A Deer Population Under Control Is A Healthy Thing

July 24, 2007

By Tom Remington
Tom Remington
There is a reason why state fish and game management sets goals for attaining and/or maintaining an ideal whitetail deer population. Some people, hunters and non-hunters alike, want to see deer everywhere. This is not practical nor is it healthy for deer and humans.

Most states, depending upon several factors, try to manage a deer population of somewhere around 15-20 +/- deer per square mile. When deer populations radically exceed that amount, starvation and disease moves in as a means of knocking the numbers down. Sounds “natural” but is it a good thing?

We have discovered that animals are very adaptive with changing environments, some more than others, and with this ability to adapt, things happen that humans sometimes don’t like.

Many of us love to wildlife watch, including in our own back yards, until sometimes the realities of nature rear its sometimes ugly head. Wild animals need to eat. They look for places where they deem it safe from predators. Deer’s natural predators in Maine are coyote, bear, bobcat, lynx and humans. Deer have learned that our backyards can be pretty safe havens for them because of the elimination of hunting and thus they move in and eat up our shrubs and eat the food many of us often put out for them.

Will little or no predation, a safe environment and ample food, whether natural of provided by those who feed them, deer populations will flourish. When this happens, disease isn’t too far behind as we witness the fear and reality of Lyme disease.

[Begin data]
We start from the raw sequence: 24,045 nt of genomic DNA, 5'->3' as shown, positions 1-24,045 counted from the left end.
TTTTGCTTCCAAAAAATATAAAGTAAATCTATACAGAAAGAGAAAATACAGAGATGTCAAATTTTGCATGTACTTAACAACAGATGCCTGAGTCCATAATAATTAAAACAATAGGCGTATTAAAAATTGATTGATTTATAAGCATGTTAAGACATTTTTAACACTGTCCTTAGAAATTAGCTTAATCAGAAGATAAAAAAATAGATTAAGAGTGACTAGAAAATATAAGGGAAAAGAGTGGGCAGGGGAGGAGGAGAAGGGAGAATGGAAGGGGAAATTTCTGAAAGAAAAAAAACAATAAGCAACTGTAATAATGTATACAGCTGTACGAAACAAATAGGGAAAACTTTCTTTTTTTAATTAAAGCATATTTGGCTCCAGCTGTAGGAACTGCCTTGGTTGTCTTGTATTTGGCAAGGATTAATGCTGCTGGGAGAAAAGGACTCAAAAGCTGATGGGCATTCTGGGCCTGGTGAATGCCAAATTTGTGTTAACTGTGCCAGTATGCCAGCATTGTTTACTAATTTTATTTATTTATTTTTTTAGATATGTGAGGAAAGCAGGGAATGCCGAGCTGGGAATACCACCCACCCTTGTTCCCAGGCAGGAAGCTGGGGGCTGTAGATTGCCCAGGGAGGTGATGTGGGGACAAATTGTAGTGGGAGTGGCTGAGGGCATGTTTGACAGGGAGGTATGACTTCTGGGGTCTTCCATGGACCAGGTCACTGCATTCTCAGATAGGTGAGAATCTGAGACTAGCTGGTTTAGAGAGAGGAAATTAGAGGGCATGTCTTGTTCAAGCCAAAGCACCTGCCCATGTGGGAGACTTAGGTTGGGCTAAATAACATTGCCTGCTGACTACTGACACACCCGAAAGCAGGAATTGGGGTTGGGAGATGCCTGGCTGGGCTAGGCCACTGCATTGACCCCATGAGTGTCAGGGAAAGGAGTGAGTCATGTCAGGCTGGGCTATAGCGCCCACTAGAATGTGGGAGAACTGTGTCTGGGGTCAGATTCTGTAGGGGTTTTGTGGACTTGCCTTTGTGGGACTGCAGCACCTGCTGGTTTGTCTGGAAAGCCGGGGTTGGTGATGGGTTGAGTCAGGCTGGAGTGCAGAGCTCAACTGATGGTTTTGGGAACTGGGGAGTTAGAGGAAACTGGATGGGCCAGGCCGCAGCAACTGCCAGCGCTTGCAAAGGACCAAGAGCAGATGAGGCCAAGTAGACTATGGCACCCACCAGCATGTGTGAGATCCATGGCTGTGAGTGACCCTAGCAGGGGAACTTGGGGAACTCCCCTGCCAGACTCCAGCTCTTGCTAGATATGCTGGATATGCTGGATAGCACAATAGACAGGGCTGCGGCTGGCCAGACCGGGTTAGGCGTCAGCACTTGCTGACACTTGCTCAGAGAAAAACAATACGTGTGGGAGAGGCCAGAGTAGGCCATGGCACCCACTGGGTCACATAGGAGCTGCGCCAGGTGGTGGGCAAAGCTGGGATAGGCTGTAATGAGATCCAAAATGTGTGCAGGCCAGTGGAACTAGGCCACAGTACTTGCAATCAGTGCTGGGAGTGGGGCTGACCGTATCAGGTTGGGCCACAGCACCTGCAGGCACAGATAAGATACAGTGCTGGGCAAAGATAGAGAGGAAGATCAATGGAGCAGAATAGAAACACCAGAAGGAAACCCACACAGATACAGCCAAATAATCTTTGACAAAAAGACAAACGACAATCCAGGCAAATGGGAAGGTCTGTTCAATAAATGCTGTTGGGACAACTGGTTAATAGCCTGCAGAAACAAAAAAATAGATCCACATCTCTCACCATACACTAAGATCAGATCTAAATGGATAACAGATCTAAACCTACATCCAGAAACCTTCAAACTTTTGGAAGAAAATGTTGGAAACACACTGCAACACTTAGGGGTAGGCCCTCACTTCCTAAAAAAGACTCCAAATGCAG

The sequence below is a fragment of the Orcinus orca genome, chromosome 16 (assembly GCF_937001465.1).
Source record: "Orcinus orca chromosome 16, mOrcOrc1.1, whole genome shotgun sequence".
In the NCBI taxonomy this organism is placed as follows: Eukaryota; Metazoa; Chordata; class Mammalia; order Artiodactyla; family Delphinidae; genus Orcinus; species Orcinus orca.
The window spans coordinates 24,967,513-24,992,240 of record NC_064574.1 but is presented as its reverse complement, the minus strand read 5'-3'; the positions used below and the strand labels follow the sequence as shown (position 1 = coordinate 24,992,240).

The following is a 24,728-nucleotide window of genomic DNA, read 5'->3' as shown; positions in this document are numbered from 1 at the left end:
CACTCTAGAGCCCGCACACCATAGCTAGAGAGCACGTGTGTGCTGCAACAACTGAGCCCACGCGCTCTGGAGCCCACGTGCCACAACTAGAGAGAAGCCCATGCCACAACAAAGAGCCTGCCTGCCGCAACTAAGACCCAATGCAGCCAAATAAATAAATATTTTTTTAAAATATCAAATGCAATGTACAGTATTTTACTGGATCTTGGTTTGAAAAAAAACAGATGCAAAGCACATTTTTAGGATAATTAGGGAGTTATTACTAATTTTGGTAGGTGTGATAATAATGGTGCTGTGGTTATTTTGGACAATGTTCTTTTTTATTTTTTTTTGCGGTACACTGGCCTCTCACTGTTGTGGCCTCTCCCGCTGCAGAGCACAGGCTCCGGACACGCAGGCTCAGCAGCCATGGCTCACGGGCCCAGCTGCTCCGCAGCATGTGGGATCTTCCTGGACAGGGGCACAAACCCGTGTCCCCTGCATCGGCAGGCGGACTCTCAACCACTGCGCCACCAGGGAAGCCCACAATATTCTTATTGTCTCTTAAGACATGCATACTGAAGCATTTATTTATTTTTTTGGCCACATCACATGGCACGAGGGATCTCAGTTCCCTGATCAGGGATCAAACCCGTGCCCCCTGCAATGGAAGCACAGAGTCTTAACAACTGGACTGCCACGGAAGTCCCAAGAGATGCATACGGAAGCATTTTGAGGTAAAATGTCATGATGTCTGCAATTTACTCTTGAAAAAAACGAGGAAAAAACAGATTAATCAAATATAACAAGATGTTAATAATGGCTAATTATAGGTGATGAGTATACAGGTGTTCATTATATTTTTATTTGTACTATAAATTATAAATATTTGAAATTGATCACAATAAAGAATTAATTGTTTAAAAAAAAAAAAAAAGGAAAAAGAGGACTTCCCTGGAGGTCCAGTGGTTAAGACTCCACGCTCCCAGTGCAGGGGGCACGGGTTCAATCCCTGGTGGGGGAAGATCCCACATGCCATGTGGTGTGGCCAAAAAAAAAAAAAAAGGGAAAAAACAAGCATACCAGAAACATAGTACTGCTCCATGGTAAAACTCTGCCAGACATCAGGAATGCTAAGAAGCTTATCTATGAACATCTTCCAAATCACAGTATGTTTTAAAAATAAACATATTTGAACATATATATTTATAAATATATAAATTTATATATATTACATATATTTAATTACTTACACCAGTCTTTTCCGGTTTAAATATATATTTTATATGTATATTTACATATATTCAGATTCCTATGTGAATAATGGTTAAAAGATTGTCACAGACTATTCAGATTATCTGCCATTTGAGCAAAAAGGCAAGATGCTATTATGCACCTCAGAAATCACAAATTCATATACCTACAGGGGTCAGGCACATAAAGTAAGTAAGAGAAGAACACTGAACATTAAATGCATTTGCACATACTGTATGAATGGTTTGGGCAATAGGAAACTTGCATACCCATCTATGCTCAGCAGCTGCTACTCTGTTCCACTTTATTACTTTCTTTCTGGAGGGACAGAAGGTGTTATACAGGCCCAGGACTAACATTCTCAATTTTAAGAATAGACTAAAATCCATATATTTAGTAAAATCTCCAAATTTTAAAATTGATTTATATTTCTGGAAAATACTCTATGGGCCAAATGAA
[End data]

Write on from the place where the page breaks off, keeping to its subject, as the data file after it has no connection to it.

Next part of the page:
On July 11, 2007 the Portland Press Herald ran an editorial claiming that killing lots of deer was no means of controlling deer ticks. Here’s the basis of their argument.

But nonsporting hunts are unpopular with animal advocates. Also, game managers point out that deer are perfectly capable of rebuilding lost populations in only a few years, because the real limit on herd size is its food supply, not predation. In fact, despite regular hunting pressure, the state’s whitetail population has remained constant for years.

To state that non-sporting hunts are unpopular with animal advocates is a joke. Any hunt, whether consider sporting or not, is unpopular with these groups. If animal advocates had their way, wild animals would dominate the planet at the expense of human life.

I can only assume that the editorial staff at PPH must support and condone the animal rights activists because they are saying that because hunting is unpopular, we should allow humans to get sick by contracting Lyme disease.

It amazes me that non-hunters and animal rights people seem to want it both ways when it comes to creating arguments against hunting. These groups are quick to blame hunters, fishermen and trappers when any wild animal species is believed to be in short supply. You will always see in the history they present that hunting is what eliminated many species, some of which are still on the endangered species list.

They are just as quick to point out that hunting as a management tool to keep a species’ population in check doesn’t work. As is the case in this feeble attempt at landing on the side of deer ticks, as animal lovers do, they use a half-truth argument that game managers state that wild animals are capable of quickly reproducing to offset losses. They try to support that statement by saying that even with years of deer hunting in Maine, the deer population hasn’t changed in Maine.

These are true statements but if you’d like to know the entire truth, read on. Wild animals are quite capable of reproduction. I guess it is one of those “unexplained” naturally occurring things that when life is good for deer with a good home, low heating bills (mild winters) and plenty to eat, the biological capabilities to produce extra offspring takes over. Often most fertile females will yield twins and an occasional three pack. By the way, it works the opposite way too. Remove these comforts of home and reproduction drops.